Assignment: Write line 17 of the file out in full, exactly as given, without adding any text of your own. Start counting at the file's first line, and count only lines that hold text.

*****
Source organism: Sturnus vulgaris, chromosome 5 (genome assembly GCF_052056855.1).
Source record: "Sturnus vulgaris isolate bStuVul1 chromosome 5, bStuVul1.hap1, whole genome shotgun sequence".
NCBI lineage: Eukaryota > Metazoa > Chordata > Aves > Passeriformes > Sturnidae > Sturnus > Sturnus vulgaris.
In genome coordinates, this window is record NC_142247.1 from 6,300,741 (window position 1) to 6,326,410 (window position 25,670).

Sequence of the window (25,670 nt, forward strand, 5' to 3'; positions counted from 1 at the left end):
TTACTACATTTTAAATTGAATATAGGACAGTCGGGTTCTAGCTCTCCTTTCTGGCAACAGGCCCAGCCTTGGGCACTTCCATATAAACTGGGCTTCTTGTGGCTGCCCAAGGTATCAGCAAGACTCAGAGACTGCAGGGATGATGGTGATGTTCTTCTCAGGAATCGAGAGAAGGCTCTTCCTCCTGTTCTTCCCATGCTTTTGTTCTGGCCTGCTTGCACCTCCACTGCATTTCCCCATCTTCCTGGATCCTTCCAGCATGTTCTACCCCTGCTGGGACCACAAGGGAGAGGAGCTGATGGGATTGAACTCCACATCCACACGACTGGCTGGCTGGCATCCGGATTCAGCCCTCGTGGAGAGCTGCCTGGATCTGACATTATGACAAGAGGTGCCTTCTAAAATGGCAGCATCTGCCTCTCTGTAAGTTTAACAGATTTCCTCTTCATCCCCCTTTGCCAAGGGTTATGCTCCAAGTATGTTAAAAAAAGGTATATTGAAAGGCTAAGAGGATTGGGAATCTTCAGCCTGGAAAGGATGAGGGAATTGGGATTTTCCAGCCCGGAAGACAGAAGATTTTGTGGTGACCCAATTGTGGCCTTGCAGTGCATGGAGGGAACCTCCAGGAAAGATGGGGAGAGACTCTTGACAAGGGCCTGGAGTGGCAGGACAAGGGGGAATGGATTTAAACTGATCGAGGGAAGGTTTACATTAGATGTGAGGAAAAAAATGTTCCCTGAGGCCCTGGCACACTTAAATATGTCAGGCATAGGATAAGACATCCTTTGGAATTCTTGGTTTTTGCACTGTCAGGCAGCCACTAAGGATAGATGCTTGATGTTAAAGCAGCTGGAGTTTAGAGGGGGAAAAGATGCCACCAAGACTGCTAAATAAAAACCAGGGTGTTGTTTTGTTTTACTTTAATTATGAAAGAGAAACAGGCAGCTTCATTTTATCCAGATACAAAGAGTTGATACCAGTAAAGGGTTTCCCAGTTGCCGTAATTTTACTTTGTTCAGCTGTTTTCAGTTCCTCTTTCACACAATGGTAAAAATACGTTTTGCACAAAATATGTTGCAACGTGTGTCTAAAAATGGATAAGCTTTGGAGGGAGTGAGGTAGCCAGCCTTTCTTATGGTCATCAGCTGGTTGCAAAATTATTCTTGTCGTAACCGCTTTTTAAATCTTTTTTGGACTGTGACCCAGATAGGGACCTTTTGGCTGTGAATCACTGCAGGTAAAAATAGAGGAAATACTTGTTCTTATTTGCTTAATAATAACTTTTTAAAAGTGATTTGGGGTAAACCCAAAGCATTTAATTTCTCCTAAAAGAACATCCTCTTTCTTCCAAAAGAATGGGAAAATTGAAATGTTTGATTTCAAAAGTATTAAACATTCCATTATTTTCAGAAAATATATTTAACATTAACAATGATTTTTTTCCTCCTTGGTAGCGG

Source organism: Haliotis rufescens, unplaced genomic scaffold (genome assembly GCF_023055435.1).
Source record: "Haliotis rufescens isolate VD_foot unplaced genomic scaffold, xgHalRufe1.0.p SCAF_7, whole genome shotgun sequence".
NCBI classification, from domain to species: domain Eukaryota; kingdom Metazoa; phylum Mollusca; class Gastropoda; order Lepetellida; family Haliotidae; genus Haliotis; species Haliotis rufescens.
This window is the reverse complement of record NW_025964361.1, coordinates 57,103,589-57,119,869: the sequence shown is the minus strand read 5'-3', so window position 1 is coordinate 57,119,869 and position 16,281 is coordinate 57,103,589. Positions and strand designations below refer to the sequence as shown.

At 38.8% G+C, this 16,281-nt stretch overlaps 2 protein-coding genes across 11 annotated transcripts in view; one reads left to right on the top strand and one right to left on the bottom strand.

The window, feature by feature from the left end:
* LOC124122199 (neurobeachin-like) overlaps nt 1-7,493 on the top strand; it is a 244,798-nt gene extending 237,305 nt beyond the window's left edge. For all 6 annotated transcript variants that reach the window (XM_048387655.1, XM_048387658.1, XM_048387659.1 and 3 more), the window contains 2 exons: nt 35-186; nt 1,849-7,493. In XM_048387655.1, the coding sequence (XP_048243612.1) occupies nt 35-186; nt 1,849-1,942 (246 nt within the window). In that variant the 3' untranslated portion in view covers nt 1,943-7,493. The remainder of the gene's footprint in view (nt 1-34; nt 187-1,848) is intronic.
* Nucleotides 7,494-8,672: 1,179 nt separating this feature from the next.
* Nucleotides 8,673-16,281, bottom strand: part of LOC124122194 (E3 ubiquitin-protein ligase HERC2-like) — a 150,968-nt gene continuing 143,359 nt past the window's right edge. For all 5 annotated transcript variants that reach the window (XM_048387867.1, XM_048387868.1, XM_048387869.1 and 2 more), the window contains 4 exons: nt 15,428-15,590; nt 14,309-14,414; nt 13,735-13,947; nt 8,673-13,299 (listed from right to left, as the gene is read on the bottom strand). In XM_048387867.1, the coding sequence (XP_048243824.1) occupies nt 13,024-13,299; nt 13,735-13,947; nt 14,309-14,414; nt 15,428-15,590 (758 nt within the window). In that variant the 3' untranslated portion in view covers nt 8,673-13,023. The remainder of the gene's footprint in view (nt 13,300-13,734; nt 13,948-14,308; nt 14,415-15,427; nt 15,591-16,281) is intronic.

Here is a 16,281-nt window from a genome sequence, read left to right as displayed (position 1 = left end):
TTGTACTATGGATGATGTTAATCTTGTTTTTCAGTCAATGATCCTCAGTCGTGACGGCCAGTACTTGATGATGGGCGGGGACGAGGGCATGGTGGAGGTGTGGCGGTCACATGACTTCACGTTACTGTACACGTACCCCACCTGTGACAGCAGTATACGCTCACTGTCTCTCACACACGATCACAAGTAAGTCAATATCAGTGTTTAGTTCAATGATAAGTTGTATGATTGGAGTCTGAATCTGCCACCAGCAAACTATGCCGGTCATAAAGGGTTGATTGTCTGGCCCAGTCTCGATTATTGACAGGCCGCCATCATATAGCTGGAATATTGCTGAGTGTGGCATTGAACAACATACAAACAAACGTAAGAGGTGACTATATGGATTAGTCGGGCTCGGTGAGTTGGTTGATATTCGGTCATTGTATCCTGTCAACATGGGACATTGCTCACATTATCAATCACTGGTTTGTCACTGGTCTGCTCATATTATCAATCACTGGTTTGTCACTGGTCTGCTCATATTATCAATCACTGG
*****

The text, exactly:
TTGTACTATGGATGATGTTAATCTTGTTTTTCAGTCAATGATCCTCAGTCGTGACGGCCAGTACTTGATGATGGGCGGGGACGAGGGCATGGTGGAGGTGTGGCGGTCACATGACTTCACGTTACTGTACACGTACCCCACCTGTGACAGCAGTATACGCTCACTGTCTCTCACACACGATCACAAGTAAGTCAATATCAGTGTTTAGTTCAATGATAAGTTGTATGATTGGAGTCTGAATCTGCCACCAGCAAACTATGCCGGTCATAAAGGGTTGATTGTCTGGCCCAGTCTCGATTATTGACAGGCCGCCATCATATAGCTGGAATATTGCTGAGTGTGGCATTGAACAACATACAAACAAACGTAAGAGGTGACTATATGGATTAGTCGGGCTCGGTGAGTTGGTTGATATTCGGTCATTGTATCCTGTCAACATGGGACATTGCTCACATTATCAATCACTGGTTTGTCACTGGTCTGCTCATATTATCAATCACTGGTTTGTCACTGGTCTGCTCATATTATCAATCACTGG